Everything you need to know about the 2017 solar eclipse

NASA has tips on keeping your eyes safe while viewing next month's eclipse

August 21 is a big day in the American celestial calendar: the 2017 solar eclipse. Referred to by some as the “Great American Eclipse,” its track across the entire continental United States gives millions the opportunity to see the sun disappear for a few minutes — in some places, completely — behind the moon.

What makes the 2017 solar eclipse all the more special is it’s a total eclipse, where the sun is blocked out more completely than during a more common annular eclipse. Such a thing hasn’t been viewable from American soil in 38 years, so be sure to take a picture! It will be one of the most impressive celestial events of the year. So why should you be excited about this event? Read on and we’ll explain.

Why do solar eclipses happen?

Solar eclipses occur when the moon passes in front of the Sun, blocking out its light. While the moon is only a minuscule fraction of the size of the Sun, the Sun is 94 million miles away from us, and this allows the moon to block out the Sun’s rays across a small fraction of the Earth’s surface.

You might be wondering why solar eclipses are so rare. This is due to two factors. First, the moon must be in the “new moon” phase, which means it is between the Earth and the Sun. Because of this, we see the “dark side of the moon,” and the moon appears invisible. But with new moon phases happening every 29.5 days or so, why aren’t eclipses happening just as frequently? You can thank the tilt of the moon’s orbit with respect to Earth for that.

There’s about a five-degree difference at play, which explains why the moon’s position in the sky seems to change daily (this also has to do with Earth’s seasonal orbital wobbles, which explains why we have seasons). This means that during most new moons, the Moon’s shadow either falls above or below the Earth’s surface.

But generally, two times a year these two orbits line up just right, and an eclipse occurs. If you’re lucky enough to see it, it’s a beautiful sight. And if you’re an astronaut, you’re in for a treat; watching the eclipse from the moon is completely different.

What’s the difference between an “annular” and “total” solar eclipse?

Solar eclipses come in two forms, annular and total. The difference depends on the orbit of the moon. In space, orbits are not a perfect circle: instead they have some degree of eccentricity, which is a measure of how much the orbit deviates from that perfect circle. This eccentricity also governs the magnitude of the eclipse itself. You can also see this concept at work throughout the year as the moon appears to grow and shrink in size in the night sky.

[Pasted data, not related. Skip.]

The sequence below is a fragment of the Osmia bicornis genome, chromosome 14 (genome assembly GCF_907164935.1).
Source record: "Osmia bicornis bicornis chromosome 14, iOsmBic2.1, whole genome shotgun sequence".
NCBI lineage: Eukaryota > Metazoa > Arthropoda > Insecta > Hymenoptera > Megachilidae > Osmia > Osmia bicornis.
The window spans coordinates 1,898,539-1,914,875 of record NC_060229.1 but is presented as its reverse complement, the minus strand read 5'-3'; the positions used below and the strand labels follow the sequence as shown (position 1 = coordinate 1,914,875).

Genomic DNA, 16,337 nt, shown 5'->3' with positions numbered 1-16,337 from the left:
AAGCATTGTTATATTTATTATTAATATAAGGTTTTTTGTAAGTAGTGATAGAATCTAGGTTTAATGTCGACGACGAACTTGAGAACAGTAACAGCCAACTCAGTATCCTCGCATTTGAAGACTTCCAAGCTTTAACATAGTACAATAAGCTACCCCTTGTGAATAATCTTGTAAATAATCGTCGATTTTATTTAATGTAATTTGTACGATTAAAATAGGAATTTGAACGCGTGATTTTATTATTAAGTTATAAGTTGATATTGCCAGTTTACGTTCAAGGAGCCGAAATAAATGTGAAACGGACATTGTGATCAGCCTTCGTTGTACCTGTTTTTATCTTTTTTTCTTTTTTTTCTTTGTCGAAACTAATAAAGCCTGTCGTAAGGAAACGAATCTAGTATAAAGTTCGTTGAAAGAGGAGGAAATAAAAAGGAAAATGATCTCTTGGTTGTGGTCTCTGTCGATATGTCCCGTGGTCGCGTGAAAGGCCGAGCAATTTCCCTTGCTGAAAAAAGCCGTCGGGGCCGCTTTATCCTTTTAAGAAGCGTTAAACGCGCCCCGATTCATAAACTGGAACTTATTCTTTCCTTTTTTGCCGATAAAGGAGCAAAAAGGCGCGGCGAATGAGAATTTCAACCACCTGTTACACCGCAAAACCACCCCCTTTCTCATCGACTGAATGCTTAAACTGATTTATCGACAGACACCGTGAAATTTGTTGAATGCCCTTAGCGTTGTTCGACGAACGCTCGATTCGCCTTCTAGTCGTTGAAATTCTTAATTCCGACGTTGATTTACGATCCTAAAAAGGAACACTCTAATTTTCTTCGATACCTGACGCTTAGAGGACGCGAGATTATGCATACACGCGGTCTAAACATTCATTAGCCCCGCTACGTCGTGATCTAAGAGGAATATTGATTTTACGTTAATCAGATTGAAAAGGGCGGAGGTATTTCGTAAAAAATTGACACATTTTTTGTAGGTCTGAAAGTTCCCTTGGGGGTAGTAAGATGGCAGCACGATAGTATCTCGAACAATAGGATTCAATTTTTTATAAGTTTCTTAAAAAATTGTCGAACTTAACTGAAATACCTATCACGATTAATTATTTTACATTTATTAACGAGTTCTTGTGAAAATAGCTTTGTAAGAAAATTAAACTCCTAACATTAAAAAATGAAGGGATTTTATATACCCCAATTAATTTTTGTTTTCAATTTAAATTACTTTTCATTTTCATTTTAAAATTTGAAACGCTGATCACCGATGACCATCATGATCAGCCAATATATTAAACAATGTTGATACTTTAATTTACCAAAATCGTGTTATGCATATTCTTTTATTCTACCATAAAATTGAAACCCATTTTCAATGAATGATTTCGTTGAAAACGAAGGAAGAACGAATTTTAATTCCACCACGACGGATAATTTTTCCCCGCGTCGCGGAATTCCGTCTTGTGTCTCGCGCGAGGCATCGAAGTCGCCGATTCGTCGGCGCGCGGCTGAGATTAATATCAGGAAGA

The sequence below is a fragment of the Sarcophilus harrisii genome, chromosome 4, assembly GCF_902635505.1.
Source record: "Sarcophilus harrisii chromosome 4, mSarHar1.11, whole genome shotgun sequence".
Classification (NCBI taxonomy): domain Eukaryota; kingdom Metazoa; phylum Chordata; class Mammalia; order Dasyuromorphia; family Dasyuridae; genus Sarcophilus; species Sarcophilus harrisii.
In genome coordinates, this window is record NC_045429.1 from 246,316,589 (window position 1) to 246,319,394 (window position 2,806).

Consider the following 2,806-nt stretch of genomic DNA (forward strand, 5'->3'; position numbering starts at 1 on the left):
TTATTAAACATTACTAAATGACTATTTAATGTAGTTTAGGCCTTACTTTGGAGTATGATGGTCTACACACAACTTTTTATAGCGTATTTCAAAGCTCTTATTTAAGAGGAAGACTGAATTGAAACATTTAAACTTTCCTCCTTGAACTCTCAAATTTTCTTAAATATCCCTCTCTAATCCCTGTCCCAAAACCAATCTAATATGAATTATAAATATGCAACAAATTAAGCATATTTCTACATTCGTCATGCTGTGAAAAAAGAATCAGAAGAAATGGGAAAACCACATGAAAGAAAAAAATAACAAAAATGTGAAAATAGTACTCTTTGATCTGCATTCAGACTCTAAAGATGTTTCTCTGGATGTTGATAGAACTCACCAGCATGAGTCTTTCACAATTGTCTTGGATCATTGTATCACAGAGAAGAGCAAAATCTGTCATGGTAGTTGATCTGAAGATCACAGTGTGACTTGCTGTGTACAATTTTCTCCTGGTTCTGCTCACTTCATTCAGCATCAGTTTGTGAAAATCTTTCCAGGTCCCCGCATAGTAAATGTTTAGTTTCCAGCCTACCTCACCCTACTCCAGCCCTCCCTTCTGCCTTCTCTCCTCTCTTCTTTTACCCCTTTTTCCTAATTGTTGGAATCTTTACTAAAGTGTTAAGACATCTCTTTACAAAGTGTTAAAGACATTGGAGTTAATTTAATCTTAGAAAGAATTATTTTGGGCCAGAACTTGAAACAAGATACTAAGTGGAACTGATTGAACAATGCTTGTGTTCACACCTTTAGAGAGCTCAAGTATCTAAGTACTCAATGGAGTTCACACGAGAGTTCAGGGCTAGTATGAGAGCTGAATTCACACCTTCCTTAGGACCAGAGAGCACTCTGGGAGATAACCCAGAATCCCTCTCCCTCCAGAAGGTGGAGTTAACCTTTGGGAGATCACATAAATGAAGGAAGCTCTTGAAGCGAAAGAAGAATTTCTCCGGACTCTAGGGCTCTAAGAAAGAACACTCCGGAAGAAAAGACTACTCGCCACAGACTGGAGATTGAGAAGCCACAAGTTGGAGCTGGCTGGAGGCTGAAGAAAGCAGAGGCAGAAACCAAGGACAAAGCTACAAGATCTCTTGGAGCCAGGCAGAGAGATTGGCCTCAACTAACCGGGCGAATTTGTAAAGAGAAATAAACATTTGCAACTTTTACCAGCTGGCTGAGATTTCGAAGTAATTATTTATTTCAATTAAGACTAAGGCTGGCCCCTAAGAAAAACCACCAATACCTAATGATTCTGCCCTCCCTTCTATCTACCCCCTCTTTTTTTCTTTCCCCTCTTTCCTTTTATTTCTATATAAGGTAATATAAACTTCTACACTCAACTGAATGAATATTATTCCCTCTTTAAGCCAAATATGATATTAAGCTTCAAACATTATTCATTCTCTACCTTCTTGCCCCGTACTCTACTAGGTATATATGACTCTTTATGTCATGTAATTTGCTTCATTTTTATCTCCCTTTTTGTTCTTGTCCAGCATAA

Annular Solar Eclipse (Takeshi Kuboki/Flickr), left, and Total Solar Eclipse (Nicholas Jones/Flickr).

Most of the time the moon is far enough away that it doesn’t cover the sun completely, allowing for a ring of sunlight to come through. While light is greatly reduced, there still is enough that areas in the path of totality are basked in eerie twilight. With total eclipses, it is different.

In a total eclipse, the moon blocks out the solar disk completely, leaving a fibrous halo. What you’re seeing here is the sun’s corona — one of the few times it is visible on the Earth’s surface to the naked eye. Bright stars may become visible, crickets may start chirping, and you might even experience a sudden (but small) drop in temperature. For a total eclipse, the moon must be close enough to block out the entire solar disk, which makes them less common than annular ones.

In either case, totality lasts only for a few minutes, although the process to and from totality takes several hours.

What should I expect from the 2017 solar eclipse?

This depends greatly on where you are. Every U.S. state will see some percentage of the Sun disappear, with the Lower 48 seeing the Sun at least 55 percent obscured. The first spot to see totality in the U.S. from the 2017 solar eclipse will be just north of Newport, Oregon at about 10:15 a.m. PT. (Pack a bag of eclipse gear and get going!) From there, it will race east and southeastward, exiting the U.S. coast at 2:49 p.m. local time at Cape Romain, South Carolina.

(Editors note: while it seems like a long time, we’re using local times. The ‘path of totality’ will actually make its way across the entire Lower 48 in just 94 minutes!)

Altogether, 14 states will be in the path of totality, with those passing closest to the center of that path experiencing generally around two and a half minutes of darkness. Carbondale, Illinois will take the cake though: the city is closest to the point of greatest totality, and will see the sun eclipsed for 2 minutes, 42 seconds!

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